Although Taverner is impressed, he still has no way of explaining his—for all intents and purposes—lack of existence. With no further questions, Buckman tells Taverner that he must stay in the precinct overnight as part of procedure and will then be released in the morning. Buckman’s true intent, however, is to uncover a plot he feels Jason is a part of involving the other Sixes, thus he has his deputy put a number of deeply embedded tracking devices on Jason while he sleeps.
Meeting Alys Buckman
Upon re-entering the world, Jason is approached by Buckman’s sexually deviant sister, Alys, who has a son with Buckman named Barney (who lives in Florida in order to mask the fact that he is a product of incest). Alys makes no apologies for her lifestyle, as well as her openness to experimentation with the same sex. She pulls Jason aside and takes him into her car so that she can extract all of the tracking devices from his body. Both intrigued and suspicious of her generosity, Jason asks why she is so willing to help him. Alys then shows him several of his records that she has stored in the backseat. Flummoxed, Jason demands to know how she got a hold of his recordings. Alys promises to explain herself if Jason accompanies her to Buckman’s house. Jason easily agrees, relieved to find that perhaps he didn’t imagine his entire life as a famous person.
Once Jason gets to Alys and Felix’s home, Alys wastes no time in offering Jason some mescaline to calm his nerves. Instead of relaxing, Jason ends up panicking as he starts to have vivid hallucinations. Alys goes to the bathroom to get him something to counteract the mescaline—which may not even be mescaline—only to end up disintegrating into nothing but a skeleton before Jason teeters in to find her. Alarmed and uncertain of the implications of her death, Jason flees the scene, briefly pursued by the Buckmans’ security guard.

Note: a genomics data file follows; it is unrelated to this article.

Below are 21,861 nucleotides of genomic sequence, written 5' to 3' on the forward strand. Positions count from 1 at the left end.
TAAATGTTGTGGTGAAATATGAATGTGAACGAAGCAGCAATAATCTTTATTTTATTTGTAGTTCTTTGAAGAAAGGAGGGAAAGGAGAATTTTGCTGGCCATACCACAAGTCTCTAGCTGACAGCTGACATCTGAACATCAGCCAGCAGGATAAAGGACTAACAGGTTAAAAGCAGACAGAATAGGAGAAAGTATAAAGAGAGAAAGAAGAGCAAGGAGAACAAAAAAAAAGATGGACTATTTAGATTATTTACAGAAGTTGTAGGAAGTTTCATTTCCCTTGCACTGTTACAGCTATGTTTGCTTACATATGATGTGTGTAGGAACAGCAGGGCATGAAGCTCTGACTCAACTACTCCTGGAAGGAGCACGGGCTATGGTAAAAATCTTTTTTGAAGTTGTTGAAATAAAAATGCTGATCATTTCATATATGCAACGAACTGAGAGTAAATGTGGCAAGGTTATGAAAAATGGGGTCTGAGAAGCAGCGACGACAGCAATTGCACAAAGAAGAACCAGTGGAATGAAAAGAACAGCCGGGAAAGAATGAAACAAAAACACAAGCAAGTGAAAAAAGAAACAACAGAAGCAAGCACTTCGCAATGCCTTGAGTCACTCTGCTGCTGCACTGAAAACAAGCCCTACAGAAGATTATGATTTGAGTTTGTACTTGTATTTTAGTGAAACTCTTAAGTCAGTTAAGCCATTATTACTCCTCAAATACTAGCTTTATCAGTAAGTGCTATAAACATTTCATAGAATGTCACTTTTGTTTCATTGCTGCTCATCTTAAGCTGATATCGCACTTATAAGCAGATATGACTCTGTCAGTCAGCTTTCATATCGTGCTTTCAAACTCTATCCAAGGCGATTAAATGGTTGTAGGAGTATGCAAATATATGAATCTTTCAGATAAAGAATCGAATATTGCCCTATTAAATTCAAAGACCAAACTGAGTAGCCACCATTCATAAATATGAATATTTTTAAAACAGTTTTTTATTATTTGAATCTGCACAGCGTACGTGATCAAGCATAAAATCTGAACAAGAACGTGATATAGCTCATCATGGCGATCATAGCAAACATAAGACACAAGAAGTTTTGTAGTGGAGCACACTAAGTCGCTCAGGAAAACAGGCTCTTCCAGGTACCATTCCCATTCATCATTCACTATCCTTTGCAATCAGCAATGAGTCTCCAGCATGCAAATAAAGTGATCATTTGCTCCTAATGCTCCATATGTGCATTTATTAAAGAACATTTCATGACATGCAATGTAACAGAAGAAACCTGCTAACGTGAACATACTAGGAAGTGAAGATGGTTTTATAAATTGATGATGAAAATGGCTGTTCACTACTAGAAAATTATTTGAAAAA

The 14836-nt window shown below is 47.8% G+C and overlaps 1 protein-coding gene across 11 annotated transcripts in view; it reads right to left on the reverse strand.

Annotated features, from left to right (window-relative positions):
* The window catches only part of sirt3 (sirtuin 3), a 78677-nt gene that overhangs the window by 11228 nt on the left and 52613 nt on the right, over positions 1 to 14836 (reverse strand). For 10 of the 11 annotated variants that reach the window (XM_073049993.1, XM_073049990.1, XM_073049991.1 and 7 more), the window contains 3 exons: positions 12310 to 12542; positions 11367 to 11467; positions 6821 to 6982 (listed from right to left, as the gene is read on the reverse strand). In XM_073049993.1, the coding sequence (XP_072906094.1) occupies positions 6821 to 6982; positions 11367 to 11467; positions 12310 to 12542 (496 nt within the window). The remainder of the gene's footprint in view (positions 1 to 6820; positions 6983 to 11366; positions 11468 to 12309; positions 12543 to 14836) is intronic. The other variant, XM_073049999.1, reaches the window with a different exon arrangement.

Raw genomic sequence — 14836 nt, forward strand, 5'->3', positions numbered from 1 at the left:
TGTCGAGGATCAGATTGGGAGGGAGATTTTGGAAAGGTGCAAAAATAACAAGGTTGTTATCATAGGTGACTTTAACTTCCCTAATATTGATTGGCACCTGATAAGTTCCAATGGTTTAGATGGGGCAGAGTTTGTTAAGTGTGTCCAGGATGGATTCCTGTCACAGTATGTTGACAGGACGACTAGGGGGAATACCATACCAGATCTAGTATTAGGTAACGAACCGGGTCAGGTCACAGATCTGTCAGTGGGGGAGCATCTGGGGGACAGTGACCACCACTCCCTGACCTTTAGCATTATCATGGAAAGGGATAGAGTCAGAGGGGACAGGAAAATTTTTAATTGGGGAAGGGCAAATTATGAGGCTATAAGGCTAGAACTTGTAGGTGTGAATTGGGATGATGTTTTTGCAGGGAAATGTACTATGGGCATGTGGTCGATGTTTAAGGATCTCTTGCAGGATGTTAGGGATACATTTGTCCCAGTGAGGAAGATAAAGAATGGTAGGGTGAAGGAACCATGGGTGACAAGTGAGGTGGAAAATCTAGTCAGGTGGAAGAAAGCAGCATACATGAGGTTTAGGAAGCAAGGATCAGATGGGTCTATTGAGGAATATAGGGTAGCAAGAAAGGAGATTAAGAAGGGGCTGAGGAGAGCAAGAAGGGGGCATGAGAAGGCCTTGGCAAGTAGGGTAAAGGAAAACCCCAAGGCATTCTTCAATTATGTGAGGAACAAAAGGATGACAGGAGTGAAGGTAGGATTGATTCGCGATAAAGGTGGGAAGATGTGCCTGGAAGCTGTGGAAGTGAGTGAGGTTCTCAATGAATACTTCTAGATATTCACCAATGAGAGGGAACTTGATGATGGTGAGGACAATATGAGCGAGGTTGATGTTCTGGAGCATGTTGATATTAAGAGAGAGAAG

With his records in tow—the only proof of his true identity—Jason seeks help from a woman driving by named Mary Anne Dominic. At first, Jason persuades her to give him a ride by claiming he needs to go to the hospital, but then quickly sends Mary Anne into a state of nervousness when he passes the hospital after commandeering the vehicle. Trying to assuage her proves useless as she insists she just wants to be left alone. Ultimately, he takes Mary Anne to a restaurant where they find one of his songs on the jukebox. Utterly perplexed as to why he’s suddenly famous again, Jason uncovers a dark truth about a government-manufactured drug called KR-3, an experimental concoction that allows its users to slip into an alternate universe.
Themes of Surreality
Like much of Dick’s literature, the concepts of parallel universes and questionable realities are prominent factors. No one can ever truly be certain of what’s real and what isn’t, not to mention the pervasive feeling that no one is to be trusted. And, in the end, it seems that our main characters never really gain insight as much as resigned acceptance. But, at least fame is able to console Jason, now no longer relegated to the role of identityless cipher. Because even if you don’t know who you really are, at least hordes of others seem to.